Does Unicef have any plans for further innovation projects aimed at solving practical problems with access to antibiotics that can also help improve rational use?

– UNICEF is already preventing lots of infections through water, sanitation and hygiene (WASH), breastfeeding and immunization. We also advance globally integrated fever management through integrated management of childhood illness and integrated community case management at facility and community level, which put diagnostics and appropriate alternative treatments at disposal of health workers and parents. We work on improving access to newborn sepsis treatment at community and facility level. Those are social innovations. We also work on digital health tools for community health workers such as “UPSCALE” in collaboration with partners.

What role do you see for Unicef regarding contributing to enhanced development in countries with inadequate resources, in addition to the humanitarian support you already do?

– Unicef’s role is to work with and assist governments to bring methods and capacity to tackle local problems, including children’s preventive and curative health.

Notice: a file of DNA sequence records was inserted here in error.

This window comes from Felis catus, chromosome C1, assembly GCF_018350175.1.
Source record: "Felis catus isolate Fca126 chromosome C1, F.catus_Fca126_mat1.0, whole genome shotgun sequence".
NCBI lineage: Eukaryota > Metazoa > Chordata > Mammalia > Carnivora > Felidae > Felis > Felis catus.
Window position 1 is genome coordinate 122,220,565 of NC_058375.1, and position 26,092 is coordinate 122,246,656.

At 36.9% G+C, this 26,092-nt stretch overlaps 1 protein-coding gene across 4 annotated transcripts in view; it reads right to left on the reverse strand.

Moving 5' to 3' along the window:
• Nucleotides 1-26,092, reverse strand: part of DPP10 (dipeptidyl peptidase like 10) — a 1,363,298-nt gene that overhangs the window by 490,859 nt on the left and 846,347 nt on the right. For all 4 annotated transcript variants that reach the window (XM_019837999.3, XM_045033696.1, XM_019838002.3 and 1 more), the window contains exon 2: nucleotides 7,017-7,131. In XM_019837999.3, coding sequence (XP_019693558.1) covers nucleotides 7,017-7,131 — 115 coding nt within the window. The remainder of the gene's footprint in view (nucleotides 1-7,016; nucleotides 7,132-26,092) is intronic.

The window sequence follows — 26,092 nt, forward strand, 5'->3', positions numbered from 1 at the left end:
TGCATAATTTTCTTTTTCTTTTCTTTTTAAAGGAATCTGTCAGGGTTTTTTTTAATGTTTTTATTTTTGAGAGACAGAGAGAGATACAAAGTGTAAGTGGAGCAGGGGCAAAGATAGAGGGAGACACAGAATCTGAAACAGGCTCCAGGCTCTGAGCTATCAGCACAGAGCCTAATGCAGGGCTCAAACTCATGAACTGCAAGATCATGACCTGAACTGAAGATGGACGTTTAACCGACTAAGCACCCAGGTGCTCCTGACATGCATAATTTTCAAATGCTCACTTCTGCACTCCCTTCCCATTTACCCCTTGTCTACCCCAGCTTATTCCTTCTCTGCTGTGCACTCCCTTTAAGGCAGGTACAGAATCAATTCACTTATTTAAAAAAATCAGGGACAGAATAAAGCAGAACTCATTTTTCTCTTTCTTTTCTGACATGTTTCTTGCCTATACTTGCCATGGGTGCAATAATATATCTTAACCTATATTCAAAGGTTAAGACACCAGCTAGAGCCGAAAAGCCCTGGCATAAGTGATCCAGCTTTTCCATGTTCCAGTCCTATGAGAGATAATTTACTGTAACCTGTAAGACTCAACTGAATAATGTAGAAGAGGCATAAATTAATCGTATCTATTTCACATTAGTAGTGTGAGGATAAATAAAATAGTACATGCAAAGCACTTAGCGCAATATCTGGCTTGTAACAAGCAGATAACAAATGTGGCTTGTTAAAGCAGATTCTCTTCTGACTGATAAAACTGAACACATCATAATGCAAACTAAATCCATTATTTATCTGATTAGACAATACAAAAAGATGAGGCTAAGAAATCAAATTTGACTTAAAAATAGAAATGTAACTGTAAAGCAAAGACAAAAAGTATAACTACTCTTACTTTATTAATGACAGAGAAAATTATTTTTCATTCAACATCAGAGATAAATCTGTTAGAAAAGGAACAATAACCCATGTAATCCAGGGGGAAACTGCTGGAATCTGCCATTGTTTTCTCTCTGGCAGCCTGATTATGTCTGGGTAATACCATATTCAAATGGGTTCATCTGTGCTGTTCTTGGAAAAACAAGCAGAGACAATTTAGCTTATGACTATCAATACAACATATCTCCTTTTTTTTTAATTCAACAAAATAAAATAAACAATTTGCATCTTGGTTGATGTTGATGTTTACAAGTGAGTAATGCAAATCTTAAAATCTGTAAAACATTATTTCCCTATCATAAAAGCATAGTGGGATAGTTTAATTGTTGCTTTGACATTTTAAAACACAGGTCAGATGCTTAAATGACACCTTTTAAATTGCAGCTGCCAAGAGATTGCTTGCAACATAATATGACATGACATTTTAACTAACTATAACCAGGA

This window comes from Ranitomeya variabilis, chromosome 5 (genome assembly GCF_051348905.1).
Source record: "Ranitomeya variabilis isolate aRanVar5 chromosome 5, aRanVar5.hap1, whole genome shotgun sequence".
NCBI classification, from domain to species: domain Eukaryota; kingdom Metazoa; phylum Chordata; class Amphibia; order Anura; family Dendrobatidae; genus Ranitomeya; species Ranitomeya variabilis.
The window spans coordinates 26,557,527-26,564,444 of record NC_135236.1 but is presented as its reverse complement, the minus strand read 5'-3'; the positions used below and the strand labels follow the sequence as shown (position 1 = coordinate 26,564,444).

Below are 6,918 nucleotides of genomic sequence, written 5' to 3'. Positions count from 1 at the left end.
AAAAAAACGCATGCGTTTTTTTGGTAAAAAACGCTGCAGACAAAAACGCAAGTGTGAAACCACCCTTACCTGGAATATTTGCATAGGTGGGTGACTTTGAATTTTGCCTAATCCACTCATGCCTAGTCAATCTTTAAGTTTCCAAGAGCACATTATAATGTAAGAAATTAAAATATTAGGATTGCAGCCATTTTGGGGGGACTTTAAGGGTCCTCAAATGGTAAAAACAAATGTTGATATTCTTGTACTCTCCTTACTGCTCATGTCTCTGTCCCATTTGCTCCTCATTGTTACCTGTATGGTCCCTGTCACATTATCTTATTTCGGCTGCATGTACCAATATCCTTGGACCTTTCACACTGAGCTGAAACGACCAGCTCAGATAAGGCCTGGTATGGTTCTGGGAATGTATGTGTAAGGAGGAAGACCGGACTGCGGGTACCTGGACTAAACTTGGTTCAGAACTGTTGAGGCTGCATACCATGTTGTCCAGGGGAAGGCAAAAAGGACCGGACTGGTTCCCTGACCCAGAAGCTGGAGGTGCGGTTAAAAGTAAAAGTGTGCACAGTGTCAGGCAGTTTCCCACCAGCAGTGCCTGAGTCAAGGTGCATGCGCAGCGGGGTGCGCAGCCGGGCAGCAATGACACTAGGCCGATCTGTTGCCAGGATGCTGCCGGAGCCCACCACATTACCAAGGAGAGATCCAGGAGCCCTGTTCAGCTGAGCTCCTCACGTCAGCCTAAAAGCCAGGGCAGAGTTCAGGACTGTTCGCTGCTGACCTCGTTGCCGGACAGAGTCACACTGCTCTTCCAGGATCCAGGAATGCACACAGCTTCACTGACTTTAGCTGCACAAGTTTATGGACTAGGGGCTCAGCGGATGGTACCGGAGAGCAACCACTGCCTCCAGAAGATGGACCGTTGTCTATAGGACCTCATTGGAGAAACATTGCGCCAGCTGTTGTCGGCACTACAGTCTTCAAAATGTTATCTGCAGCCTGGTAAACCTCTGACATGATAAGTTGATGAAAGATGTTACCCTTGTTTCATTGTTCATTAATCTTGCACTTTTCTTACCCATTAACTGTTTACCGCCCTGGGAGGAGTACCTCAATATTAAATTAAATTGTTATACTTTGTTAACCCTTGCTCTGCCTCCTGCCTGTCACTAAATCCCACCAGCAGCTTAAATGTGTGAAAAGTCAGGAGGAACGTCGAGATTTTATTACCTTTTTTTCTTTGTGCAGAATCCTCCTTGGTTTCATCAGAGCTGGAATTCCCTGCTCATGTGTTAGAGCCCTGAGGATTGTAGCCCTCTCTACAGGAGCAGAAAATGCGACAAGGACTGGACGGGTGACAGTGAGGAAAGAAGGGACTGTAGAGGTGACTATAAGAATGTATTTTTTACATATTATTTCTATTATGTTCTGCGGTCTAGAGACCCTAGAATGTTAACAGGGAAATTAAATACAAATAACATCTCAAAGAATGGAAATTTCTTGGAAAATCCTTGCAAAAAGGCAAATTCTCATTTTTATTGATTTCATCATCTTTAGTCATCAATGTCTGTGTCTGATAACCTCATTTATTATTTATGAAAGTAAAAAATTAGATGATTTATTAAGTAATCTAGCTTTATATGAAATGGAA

What are you most proud of in regard what you have accomplished in your role at Unicef so far?

– We have now introduced embedded implementation research in programming as a feature in our strategic plan, and have, in collaboration with Wellcome trust, and I hope soon Sida, started national processes to tackle access/excess problems with antibiotics in a series of low income- and lower- and middle income-countries.

What would you like to accomplish in the future?

– I want to contribute to closing the “know-do” gap – by applying implementation research methods to program delivery. The “new normal” should be to embed research in programming. For learning and course correction. “Fix the airplane as you are flying it, and don’t wait for the crash end-line evaluation”.

What do you like to do when you are not working?

– Hmm. Actually a hard question these days…  Go for a walk, or sometimes even a jog. And work practically with my hands, for visible, concrete results.